That was more than 20 years ago, and since then, Crittenden has lived a storied life. He worked at Intel for four years before being discovered by the modeling agent John Casablancas. He's also had acting roles in movies, such as Honeydripper and Dead by Sunset.

Osteoarthritis  has slowed him down, but he still loves acting, he says, and at Halloween he always dresses up as The Joker.

The LOVE Challenge is no joke, however. Crittenden has a list of people who have accepted the challenge and say they plan to bury the hatchet. And he'd like to bring it to youth, possibly as part of the Black Male Achievement initiative, which is currently underway in Portland. Portland is one of 11 cities, which received support from The National League of Cities to focus on improving life prospects for Black men and boys.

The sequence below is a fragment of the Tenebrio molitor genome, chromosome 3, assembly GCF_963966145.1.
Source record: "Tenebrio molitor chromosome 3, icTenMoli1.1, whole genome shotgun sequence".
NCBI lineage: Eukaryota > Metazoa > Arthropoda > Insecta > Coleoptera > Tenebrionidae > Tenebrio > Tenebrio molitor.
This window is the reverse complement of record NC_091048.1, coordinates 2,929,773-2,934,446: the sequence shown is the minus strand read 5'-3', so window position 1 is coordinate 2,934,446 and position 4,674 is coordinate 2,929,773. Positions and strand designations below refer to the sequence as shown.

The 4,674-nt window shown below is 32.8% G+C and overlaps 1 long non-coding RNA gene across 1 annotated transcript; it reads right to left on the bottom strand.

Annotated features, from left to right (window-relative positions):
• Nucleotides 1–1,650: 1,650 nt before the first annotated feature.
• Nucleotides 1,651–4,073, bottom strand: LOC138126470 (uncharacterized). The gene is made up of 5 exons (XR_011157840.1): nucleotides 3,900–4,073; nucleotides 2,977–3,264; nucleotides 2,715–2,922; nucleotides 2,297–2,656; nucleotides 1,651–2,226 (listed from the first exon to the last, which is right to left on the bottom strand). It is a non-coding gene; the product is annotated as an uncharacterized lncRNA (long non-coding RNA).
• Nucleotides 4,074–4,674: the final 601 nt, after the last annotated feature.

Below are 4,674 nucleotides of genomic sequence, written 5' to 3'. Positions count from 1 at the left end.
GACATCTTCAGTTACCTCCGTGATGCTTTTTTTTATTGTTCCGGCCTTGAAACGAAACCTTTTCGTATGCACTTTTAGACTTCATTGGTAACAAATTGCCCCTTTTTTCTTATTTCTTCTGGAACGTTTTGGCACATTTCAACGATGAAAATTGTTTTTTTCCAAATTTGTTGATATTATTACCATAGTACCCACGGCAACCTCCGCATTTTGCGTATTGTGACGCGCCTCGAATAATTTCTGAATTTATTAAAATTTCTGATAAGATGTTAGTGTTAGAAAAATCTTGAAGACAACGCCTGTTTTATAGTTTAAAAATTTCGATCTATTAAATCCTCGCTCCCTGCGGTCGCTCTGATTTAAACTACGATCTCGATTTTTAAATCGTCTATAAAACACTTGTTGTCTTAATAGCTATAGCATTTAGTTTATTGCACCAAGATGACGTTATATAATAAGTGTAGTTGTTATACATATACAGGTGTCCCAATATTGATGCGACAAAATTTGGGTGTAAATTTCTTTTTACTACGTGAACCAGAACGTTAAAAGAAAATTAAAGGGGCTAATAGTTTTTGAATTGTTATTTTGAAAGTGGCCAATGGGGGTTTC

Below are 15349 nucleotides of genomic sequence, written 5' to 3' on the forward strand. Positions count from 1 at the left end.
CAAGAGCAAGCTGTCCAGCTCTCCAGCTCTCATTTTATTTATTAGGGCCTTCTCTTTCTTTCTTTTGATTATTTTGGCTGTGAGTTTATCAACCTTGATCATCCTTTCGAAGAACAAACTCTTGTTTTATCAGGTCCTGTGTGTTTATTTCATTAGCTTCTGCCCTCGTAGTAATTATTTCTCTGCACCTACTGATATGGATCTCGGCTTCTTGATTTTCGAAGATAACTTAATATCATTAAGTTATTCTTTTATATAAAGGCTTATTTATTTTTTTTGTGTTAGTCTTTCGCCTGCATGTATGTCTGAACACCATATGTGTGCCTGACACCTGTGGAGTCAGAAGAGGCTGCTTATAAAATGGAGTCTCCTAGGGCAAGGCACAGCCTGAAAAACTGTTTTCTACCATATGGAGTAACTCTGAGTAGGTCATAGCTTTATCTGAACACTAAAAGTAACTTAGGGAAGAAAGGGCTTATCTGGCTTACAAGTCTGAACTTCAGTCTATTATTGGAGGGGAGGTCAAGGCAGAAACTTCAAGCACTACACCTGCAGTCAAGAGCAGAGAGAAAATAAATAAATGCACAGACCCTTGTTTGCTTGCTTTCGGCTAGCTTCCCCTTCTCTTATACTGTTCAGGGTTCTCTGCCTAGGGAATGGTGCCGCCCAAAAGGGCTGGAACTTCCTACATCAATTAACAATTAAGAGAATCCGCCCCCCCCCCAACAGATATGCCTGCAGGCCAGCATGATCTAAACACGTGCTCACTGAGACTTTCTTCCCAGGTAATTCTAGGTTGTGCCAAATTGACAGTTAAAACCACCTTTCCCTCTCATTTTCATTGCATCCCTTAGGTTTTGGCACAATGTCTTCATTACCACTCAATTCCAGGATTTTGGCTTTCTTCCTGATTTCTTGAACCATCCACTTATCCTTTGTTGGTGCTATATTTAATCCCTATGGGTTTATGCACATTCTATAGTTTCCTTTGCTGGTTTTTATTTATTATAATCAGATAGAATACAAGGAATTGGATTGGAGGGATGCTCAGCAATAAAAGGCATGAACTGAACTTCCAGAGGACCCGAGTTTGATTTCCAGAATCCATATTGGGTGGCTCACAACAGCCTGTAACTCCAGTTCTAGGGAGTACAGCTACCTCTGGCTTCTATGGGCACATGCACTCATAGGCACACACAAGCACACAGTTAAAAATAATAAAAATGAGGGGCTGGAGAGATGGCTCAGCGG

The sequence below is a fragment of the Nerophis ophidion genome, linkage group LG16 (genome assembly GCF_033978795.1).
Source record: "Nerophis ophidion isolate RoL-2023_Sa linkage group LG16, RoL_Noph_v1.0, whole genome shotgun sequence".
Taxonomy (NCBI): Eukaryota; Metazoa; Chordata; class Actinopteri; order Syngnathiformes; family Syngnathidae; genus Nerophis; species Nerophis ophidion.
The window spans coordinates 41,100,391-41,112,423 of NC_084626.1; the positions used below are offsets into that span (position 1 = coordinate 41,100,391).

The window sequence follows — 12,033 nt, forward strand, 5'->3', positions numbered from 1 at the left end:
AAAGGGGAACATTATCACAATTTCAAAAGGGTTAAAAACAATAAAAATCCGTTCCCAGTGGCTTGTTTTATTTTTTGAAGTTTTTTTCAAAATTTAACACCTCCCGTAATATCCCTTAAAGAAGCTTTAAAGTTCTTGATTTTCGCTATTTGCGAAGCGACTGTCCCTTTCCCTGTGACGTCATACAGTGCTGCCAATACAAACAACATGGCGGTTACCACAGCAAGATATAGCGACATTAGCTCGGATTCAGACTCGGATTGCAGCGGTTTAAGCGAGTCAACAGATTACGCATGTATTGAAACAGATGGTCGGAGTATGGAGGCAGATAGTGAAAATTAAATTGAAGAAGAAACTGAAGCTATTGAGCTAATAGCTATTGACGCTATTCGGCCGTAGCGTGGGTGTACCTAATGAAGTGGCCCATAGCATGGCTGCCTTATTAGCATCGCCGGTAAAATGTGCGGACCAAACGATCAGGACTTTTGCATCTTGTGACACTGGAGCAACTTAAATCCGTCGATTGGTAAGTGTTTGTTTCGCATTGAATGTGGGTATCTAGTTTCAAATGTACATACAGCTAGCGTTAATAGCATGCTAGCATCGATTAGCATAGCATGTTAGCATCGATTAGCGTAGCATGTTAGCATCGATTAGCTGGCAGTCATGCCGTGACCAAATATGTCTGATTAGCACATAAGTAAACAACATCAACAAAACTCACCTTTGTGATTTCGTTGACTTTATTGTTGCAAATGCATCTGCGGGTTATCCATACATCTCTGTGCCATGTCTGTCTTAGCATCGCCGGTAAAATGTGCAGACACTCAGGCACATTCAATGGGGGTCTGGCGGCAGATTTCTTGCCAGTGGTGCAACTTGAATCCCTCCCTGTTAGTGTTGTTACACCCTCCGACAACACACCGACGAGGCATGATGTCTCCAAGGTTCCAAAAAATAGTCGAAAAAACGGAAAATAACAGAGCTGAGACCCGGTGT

Mayor Hales has supported the initiative through earmarking city internships for Black boys, and assigning staffer Chad Stover to bring together a group of Black youth and adults to work on the issues.  

Joe McFerrin, president of Portland Opportunities Industrialization Center, said disparities in educational and life outcomes can be eliminated if everyone works together toward that goal.

"My hope is that through the Black Male Achievement initiative we can bring light to some of the disparities in employment, education and the justice system, so we can bring a community-wide focus across all of our systems and make changes that are sustainable."